Filling their minds with mouse droppings

Or, why Mickey Mouse Clubhouse is scientifically terrible

Two events spurred me to write this post.  The first happened in class last year.

Me: (Showing students pictures of stars and nebulae)

Student: You mean that stars are shaped like a ball?

Me: (Feeling like I’m walking into a trap with such an easy question) Yes.

Student: You mean that they aren’t shaped like stars with those little points?

Me: (With dawning comprehension)  Yes.

Student: I feel like I’ve been lied to.

Me: Yes, you have been lied to your entire life.

I started to think things like, “What aspects of language, like star the shape and star the stellar body, contribute to students cross-linking concepts to form untrue beliefs?”  It wasn’t until later that I asked, “How do these untrue beliefs arise?  Is it a specific event, culture, media, or just students trying to make the best inferences from what they know?”

The second event happened while reading the Berenstein Bears book about the Scout troup to my daughter.

Me: (Reading the part in which they come to a narrow gulch)  How do we get across?

My daughter: They need a mousekatool.

For those not familiar with Mickey Mouse Clubhouse, the premise is that some sort of Man v. Nature conflict arises, and Mickey Mouse and friends must save the day.  One aid to the protagonists is a collection of mousekatools dispensed from a mousekadoer into Toodles.  The mousekadoer was originally built by Professor von Drake, though he doesn’t do much to program or maintain it.  Typically, there are three identified tools and one mystery tool.  When trouble with no obvious resolution arises, someone will say, “We need a mousekatool.”

What’s the problem with this?  Isn’t it teaching problem-solving and resourcefulness?  Well, how’s this for a metaphor for humanity’s relationship with technology?  We get our technological wonders from other machines.  Only a few scientists need to know how things work.  When we need more or better machines, we’ll have the machines build them for us.  How useful is it to a kid to hold this belief?  (Footnote: I just built a bow-and-arrow-like device out of some Forsythia branches to show students about elastic interaction energy.  Student: “Wow, you actually built that?”  It was two branches and a piece of string!  For children, do products come from stores and mousekadoers or from people?)  I’ve always thought interpretations like this were suspect, but the mousekadoer is a giant alter to which Mickey chants and dances to invoke it.  Toodles is a mouse-face simulacrum invoked by his own chants, something about Toodles always being there when we need him.  The real problem with Toodles is magical thinking.  Like my daughter, kids come to believe that by invoking the external entity Toodles, all problems will be solved.  Now all we need is Toodles 2.0 who senses when we need him, obviating the need for human thinking at all.  Welcome, robot overlords!  (Note: Dora the Explorer’s Map and Backpack aren’t much better when it comes to magical thinking.)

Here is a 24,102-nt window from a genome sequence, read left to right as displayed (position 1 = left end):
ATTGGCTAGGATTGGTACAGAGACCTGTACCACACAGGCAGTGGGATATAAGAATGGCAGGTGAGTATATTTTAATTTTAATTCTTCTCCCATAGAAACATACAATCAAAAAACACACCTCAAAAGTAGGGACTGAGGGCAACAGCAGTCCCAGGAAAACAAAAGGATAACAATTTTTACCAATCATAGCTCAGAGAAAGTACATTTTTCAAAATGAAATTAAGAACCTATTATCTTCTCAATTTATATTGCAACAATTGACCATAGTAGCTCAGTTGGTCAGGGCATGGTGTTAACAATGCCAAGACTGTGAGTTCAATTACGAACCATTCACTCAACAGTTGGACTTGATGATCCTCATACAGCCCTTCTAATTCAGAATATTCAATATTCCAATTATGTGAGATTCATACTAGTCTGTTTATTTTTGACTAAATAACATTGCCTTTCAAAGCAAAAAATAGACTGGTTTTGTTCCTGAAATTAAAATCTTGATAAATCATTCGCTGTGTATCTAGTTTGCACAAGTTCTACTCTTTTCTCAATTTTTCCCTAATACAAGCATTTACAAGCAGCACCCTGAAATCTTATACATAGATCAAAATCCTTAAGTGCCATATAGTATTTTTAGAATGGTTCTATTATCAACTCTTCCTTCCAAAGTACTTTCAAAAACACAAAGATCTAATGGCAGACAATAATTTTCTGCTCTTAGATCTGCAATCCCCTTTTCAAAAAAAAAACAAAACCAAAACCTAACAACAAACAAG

Just once I would like for a plausible tool for the job to fail to work right.

The gang: Oh Toodles! …

Mickey: Let’s try a hammer to fix this car.

Goofy: Hey, you dented my car!

Or, for a tool to be subpar but workable (like a reasoning Think Aloud).

Mickey: We need a flathead screwdriver for this flathead screw.

Goofy: Oh no!  Toodles didn’t bring us a screwdriver.

Donald: We could try this penny to see if it will work.

I get that it’s good to try to make do with what you have, but no one is given a magically created set of four tools that are guaranteed to be needed during the day.  What about a tool that isn’t used?

Mickey: We haven’t used this hammer yet.